Up to that point, Anja had played in several matches as a starter – mainly in the Regional league. While her skill development still left a lot to be desired, one critical element had changed. Anja was now a confident player on the court. Gone was the young woman who played only reluctantly the year before. This made a massive difference in her development. It gave her much needed focus.
Anja becomes a starter
At the end of the first term the team held its annual holiday dinner. During the event there were some awards. One of those was Most Improved.
No. That didn’t go to Anja. It went to one of the players new to the team who, like Anja, was a major beneficiary of the added competition and playing time. She was very inexperienced and made really big gains. If I remember correctly, though, when we held the year-end banquet in March it was Anja who got the award.
I can’t remember at this point when Anja finally took hold of the second Middle starting spot for good. I do know she had it totally locked in before we went to Edinburgh for Final 8s in March. Between the Student Cup in November and then Anja got to play a bunch more matches. She smoothed out those rough patches that caused problems and became a very consistent performer. She wasn’t a star, but you knew what you were going to get.
The cherry on top
And to top Anja’s season off, we did the completely unexpected. The Exeter Women reached the national semifinal. Honestly, our goal was really just to put in a respectable performance at Final 8s, since it was the first time in anyone’s memory that the women’s team had gone that far (if ever). So when we accomplished what we did it left us all floating on a cloud. And Anja started all four of the matches we played.
She’d gone from near the bottom of the depth charts to starting on a team that accomplished something historic.
Going out on top
Anja graduated from Exeter that year. She went on to do grad school in London. I asked her at the time if she was going to keep playing, but she said she wasn’t. Her feeling was that she couldn’t possibly match the 2013-14 season’s experience. She’d prefer to let that be her final volleyball memory.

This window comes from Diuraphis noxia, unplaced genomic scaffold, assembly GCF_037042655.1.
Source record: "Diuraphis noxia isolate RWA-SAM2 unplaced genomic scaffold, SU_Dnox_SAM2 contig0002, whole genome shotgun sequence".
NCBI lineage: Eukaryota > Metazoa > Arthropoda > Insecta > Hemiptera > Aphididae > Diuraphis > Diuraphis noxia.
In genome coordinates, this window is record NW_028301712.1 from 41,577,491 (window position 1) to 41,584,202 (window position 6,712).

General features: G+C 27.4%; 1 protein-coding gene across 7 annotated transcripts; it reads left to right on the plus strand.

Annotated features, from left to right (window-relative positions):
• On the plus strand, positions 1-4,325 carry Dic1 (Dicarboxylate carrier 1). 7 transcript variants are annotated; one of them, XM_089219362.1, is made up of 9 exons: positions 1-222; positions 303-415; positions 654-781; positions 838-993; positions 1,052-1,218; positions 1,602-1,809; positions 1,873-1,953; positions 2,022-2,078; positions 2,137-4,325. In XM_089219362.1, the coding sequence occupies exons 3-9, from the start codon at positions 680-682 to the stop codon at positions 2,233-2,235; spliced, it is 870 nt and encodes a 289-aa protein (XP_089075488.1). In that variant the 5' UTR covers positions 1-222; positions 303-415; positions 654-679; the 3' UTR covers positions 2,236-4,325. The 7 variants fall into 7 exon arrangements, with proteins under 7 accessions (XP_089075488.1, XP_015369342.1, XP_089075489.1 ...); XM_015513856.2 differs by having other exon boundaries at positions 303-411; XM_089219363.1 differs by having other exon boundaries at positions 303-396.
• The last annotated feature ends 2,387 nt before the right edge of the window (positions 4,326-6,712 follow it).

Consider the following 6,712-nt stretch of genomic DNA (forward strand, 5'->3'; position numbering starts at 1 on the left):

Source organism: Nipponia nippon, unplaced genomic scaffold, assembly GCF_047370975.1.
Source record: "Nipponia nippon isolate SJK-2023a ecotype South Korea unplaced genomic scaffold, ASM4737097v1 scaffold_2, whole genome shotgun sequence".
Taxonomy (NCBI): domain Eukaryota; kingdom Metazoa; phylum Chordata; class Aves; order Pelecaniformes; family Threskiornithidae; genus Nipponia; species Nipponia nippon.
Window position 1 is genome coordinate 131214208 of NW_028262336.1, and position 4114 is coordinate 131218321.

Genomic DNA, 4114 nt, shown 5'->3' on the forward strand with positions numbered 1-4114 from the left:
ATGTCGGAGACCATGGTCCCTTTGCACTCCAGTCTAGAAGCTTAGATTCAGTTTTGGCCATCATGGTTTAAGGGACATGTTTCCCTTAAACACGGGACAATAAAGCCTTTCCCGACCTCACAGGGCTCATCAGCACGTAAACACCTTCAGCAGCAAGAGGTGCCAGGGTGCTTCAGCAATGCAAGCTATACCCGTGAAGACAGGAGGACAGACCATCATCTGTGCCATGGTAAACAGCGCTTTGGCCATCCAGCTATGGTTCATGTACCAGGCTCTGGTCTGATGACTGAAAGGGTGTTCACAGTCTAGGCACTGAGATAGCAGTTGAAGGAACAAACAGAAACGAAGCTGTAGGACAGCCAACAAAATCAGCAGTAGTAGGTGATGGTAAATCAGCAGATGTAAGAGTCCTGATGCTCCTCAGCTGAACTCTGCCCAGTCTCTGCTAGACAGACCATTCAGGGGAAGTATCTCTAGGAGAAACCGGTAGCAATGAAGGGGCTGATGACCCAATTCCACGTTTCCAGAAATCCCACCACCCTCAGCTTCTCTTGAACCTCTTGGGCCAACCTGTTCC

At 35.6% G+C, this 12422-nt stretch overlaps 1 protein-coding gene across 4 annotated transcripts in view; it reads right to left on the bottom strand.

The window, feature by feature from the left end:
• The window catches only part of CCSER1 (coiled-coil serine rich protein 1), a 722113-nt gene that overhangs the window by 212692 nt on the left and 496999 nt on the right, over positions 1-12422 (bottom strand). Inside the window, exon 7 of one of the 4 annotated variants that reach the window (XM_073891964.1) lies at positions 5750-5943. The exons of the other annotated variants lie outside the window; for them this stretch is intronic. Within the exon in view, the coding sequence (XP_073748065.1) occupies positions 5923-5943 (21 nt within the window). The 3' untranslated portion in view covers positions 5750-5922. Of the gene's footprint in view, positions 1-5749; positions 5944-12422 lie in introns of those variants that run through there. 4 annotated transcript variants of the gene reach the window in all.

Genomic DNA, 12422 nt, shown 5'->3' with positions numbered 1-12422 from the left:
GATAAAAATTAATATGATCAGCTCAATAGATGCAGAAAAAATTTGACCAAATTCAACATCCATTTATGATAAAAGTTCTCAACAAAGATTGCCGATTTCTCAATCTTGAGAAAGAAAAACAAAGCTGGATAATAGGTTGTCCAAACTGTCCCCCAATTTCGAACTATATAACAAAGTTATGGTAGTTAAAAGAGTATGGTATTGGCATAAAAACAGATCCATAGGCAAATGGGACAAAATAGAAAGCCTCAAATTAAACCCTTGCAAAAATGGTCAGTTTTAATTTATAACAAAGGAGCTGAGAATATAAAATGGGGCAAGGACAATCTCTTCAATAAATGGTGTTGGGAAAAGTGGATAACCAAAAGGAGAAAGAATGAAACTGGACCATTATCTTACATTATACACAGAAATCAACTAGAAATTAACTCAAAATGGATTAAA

When Facebook told me it was Anja’s 25th birthday I sent her a message joking that it was all downhill from there. She replied, “It was all downhill from Edinburgh!“
It was, of course, a young person saying that. Those of us who’ve got a few more years behind us know there are a lot of significant events in our lives after 25 – even if we do joke that that’s when we peaked. 🙂
Still, there’s no doubt that whole experience was a meaningful one for Anja. It’s something she probably will remember for a long time, and I’m willing to bet some of the things she learned along the way will serve her for years to come. This is something we coaches need to be cognizant of in our work.
There’s a good chance you mainly work with young people. That means you are helping to create experiences and facilitate lessons learned that could influence their lives for years to come – positively or negatively. You are helping to shape the person they will be.
Think about that – the trust you’ve been given. Be responsible for it. Make sure you are doing everything you can to further your players’ development in a positive, meaningful fashion.
It’s not about you.
6 Steps to Better Practices - Free Guide
Subscribe to my weekly newsletter today and get this free guide to making your practices the best, along with loads more coaching tips and information.